3) Once the trace was stopped (it is automatically saved in the “C:\C6944\DVT\veh_if_log” folder), you can use the built in utility (“PMAC Encoder” button on the main page of the DVT Helper) to look at the offset angle.
Graph voltage vector.JPG
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4) Click on the “Graph Voltage Vectors” button in the “PMAC Encoder Alignment” window and you will be prompted to select the trace file you collected in the previous steps. Once you select the appropriate file, you will see a new window that shows the encoder alignment. In the screen capture above, the encoder is slightly misaligned (you see the graph points form a bar tilted slightly to the left of the Y axis). To correct the encoder alignment, pick a point in the middle of that bar made of multiple points and click the mouse on it). You will see an alignment value display in the textbox below the graph. Press the “Subtract Calculated Angle from Offset” button to commit the new alignment value to the Gen4 controller.
5) Recycle power to the Gen4 controller key switch and repeat the test to verify that the encoder is properly aligned. If the motor is spinning in the forward direction, a well aligned encoder will produce a bar that is positive and along the Y axis in the graph above.
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Re: Alight sin/cos encoder of motenergy motor with SEVCON

Postby methods » Thu Jun 01, 2017 10:13 am

OMG... this is solid gold.

Thank you for taking the time to post this!
This is very valuable information for those attempting to get up and running. I am going to cross-link it with some other Sevcon related material.

Oil companies and Alkaline Battery companies are peas in a pod... find a way to put your foot in their ass
Protected 1S, 2S, 3S, and 4S rechargeable lithium packs should be on every store shelf in the world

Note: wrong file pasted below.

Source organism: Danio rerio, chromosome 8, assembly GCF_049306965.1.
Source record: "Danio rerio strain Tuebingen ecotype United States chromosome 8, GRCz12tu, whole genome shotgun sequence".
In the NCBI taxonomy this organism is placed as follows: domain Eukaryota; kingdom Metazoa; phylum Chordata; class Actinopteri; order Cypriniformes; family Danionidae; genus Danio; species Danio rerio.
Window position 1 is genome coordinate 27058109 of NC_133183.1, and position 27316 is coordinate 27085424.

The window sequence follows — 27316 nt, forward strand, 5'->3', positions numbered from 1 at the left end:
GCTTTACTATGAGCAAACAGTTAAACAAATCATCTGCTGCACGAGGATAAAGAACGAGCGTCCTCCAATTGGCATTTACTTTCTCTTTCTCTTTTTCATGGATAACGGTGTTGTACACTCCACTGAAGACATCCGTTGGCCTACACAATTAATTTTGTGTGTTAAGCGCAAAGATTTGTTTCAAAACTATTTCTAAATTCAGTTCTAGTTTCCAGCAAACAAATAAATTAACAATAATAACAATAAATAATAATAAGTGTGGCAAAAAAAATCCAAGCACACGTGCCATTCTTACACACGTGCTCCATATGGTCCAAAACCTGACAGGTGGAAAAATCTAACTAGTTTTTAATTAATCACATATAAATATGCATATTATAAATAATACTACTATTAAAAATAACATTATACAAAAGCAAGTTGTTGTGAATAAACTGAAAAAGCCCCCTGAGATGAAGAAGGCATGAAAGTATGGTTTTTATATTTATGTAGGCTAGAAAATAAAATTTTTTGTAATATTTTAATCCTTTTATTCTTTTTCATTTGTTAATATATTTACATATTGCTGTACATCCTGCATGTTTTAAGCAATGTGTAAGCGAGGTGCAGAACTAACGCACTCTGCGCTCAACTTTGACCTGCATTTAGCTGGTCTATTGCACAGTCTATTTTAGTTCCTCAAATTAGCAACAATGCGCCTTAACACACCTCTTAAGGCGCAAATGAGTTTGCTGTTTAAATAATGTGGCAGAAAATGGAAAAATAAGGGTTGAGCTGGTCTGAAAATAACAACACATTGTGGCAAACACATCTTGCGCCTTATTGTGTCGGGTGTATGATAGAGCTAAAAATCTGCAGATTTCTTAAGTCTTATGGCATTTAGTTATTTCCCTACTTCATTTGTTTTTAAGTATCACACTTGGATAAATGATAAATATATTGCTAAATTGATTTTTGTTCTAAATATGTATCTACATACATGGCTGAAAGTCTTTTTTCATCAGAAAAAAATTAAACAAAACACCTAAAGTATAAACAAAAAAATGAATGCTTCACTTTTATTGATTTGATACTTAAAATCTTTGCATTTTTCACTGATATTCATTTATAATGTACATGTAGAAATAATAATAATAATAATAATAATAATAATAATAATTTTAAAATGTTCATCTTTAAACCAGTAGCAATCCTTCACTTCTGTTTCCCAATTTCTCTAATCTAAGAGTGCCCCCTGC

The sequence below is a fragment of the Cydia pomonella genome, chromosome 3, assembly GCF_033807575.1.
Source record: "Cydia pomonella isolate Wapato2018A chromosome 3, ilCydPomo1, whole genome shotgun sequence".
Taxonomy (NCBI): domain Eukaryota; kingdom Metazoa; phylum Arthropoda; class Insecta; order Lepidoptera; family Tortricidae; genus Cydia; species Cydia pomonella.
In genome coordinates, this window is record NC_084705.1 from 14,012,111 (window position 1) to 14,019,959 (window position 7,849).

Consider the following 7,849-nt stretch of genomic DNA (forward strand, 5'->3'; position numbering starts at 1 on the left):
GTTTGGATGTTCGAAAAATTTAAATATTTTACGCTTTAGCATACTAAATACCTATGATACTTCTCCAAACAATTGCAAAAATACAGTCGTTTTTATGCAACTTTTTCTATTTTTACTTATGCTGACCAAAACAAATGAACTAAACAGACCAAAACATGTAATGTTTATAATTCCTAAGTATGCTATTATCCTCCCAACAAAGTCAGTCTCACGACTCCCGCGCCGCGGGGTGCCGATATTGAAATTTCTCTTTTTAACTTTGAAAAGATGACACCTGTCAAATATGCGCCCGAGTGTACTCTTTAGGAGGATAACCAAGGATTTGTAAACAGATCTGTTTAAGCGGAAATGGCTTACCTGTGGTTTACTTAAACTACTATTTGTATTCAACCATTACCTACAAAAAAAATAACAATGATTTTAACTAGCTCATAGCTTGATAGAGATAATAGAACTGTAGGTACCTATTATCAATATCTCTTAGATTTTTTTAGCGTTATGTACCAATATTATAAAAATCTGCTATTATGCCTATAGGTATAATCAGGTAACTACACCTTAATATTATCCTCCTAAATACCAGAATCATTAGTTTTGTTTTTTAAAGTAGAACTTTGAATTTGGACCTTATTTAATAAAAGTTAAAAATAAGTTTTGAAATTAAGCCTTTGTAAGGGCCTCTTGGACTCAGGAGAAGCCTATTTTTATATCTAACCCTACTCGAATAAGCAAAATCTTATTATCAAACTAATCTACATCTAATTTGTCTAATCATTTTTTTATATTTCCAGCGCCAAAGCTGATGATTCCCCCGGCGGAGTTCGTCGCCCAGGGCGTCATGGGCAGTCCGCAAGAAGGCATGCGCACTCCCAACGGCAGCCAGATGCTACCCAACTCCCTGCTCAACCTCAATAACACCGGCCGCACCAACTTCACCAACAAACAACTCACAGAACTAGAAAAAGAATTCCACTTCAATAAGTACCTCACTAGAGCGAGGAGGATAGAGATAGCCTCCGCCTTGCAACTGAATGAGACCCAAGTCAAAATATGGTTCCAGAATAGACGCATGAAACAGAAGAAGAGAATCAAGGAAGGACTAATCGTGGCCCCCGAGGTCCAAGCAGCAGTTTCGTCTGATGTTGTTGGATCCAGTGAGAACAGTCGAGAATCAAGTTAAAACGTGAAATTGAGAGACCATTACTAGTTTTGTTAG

It is not technology holdings us back... it is greedy profiteers holding us back. Point me in the right direction
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Re: Alight sin/cos encoder of motenergy motor with SEVCON

Postby sanfox » Fri Jun 02, 2017 1:51 am

Encoder angle from voltage vectors
During forward rotation, points without field weakening must locates on the Ud axis or a little to the left of it. When the field weakening starts, points begin moving further to the left.
So a properly configured encoder will prevent voltage in quadrant 1!
Ud Uq axes.JPG
Ud Uq axes.JPG (34.07 KiB) Viewed 137 times

Maximising the Output Efficiency

Making small changes to the offset angle of only one degree at a time is a good way to see how the alignment of the encoder affects the efficiency of the motor. The above method does not provide an exact encoder offset value. This is due to a cross coupling effect where it is normal for some q-axis current to be seen on the d-axis and vice versa, even for a perfectly aligned motor. However, by keeping a constant torque demand and monitoring the motor speed instead, you can get a better idea of what adjustments should be made to the offset.
Remember, the main objective here is to get maximum motor output for a given input. Keep the torque demand constant and perform more adjustments to the offset angle. You should find that for different offsets, the motor speed will stabilize at different values. It may take a while for the speed to level out, but with some experimentation you should be able to find a more accurate offset value.
You can graph the voltage vectors to double check the encoder angle after using this technique.

This process slightly reminds for me an ignition distributor tuning at idling speed alignment on internal combustion engine.